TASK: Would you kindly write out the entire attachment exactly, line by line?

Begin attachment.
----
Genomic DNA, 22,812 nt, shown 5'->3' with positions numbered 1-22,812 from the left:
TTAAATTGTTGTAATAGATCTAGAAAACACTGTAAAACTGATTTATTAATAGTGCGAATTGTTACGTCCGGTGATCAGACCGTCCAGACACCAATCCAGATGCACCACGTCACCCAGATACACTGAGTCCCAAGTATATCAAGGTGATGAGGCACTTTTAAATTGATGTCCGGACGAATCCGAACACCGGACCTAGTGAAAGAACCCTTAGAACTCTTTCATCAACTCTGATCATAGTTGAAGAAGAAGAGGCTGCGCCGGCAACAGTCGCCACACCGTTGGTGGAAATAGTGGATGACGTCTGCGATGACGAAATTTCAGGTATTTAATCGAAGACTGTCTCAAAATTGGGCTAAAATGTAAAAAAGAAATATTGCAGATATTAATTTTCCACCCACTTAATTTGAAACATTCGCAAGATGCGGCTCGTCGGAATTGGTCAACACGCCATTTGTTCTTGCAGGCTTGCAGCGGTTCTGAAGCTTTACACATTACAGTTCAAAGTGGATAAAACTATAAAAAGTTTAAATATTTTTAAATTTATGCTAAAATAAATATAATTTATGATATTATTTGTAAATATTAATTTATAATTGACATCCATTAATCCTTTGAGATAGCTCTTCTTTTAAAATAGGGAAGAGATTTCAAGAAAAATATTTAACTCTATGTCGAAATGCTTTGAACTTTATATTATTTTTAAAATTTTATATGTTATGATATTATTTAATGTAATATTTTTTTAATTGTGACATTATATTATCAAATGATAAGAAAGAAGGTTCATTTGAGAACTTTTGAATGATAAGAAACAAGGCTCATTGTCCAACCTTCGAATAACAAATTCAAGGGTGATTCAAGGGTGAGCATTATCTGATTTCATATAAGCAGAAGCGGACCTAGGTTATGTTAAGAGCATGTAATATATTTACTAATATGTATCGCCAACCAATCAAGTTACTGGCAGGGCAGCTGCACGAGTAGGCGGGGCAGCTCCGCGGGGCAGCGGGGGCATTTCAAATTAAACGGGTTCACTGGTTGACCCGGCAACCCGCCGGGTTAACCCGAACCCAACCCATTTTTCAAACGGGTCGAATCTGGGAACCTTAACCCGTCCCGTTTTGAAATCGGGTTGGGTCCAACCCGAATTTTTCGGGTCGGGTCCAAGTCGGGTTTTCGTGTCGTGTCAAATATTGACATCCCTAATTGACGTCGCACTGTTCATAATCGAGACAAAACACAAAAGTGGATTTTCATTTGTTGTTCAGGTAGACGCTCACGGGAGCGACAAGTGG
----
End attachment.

Genomic DNA, 22,812 nt, shown 5'->3' with positions numbered 1-22,812 from the left:
TTAAATTGTTGTAATAGATCTAGAAAACACTGTAAAACTGATTTATTAATAGTGCGAATTGTTACGTCCGGTGATCAGACCGTCCAGACACCAATCCAGATGCACCACGTCACCCAGATACACTGAGTCCCAAGTATATCAAGGTGATGAGGCACTTTTAAATTGATGTCCGGACGAATCCGAACACCGGACCTAGTGAAAGAACCCTTAGAACTCTTTCATCAACTCTGATCATAGTTGAAGAAGAAGAGGCTGCGCCGGCAACAGTCGCCACACCGTTGGTGGAAATAGTGGATGACGTCTGCGATGACGAAATTTCAGGTATTTAATCGAAGACTGTCTCAAAATTGGGCTAAAATGTAAAAAAGAAATATTGCAGATATTAATTTTCCACCCACTTAATTTGAAACATTCGCAAGATGCGGCTCGTCGGAATTGGTCAACACGCCATTTGTTCTTGCAGGCTTGCAGCGGTTCTGAAGCTTTACACATTACAGTTCAAAGTGGATAAAACTATAAAAAGTTTAAATATTTTTAAATTTATGCTAAAATAAATATAATTTATGATATTATTTGTAAATATTAATTTATAATTGACATCCATTAATCCTTTGAGATAGCTCTTCTTTTAAAATAGGGAAGAGATTTCAAGAAAAATATTTAACTCTATGTCGAAATGCTTTGAACTTTATATTATTTTTAAAATTTTATATGTTATGATATTATTTAATGTAATATTTTTTTAATTGTGACATTATATTATCAAATGATAAGAAAGAAGGTTCATTTGAGAACTTTTGAATGATAAGAAACAAGGCTCATTGTCCAACCTTCGAATAACAAATTCAAGGGTGATTCAAGGGTGAGCATTATCTGATTTCATATAAGCAGAAGCGGACCTAGGTTATGTTAAGAGCATGTAATATATTTACTAATATGTATCGCCAACCAATCAAGTTACTGGCAGGGCAGCTGCACGAGTAGGCGGGGCAGCTCCGCGGGGCAGCGGGGGCATTTCAAATTAAACGGGTTCACTGGTTGACCCGGCAACCCGCCGGGTTAACCCGAACCCAACCCATTTTTCAAACGGGTCGAATCTGGGAACCTTAACCCGTCCCGTTTTGAAATCGGGTTGGGTCCAACCCGAATTTTTCGGGTCGGGTCCAAGTCGGGTTTTCGTGTCGTGTCAAATATTGACATCCCTAATTGACGTCGCACTGTTCATAATCGAGACAAAACACAAAAGTGGATTTTCATTTGTTGTTCAGGTAGACGCTCACGGGAGCGACAAGTGG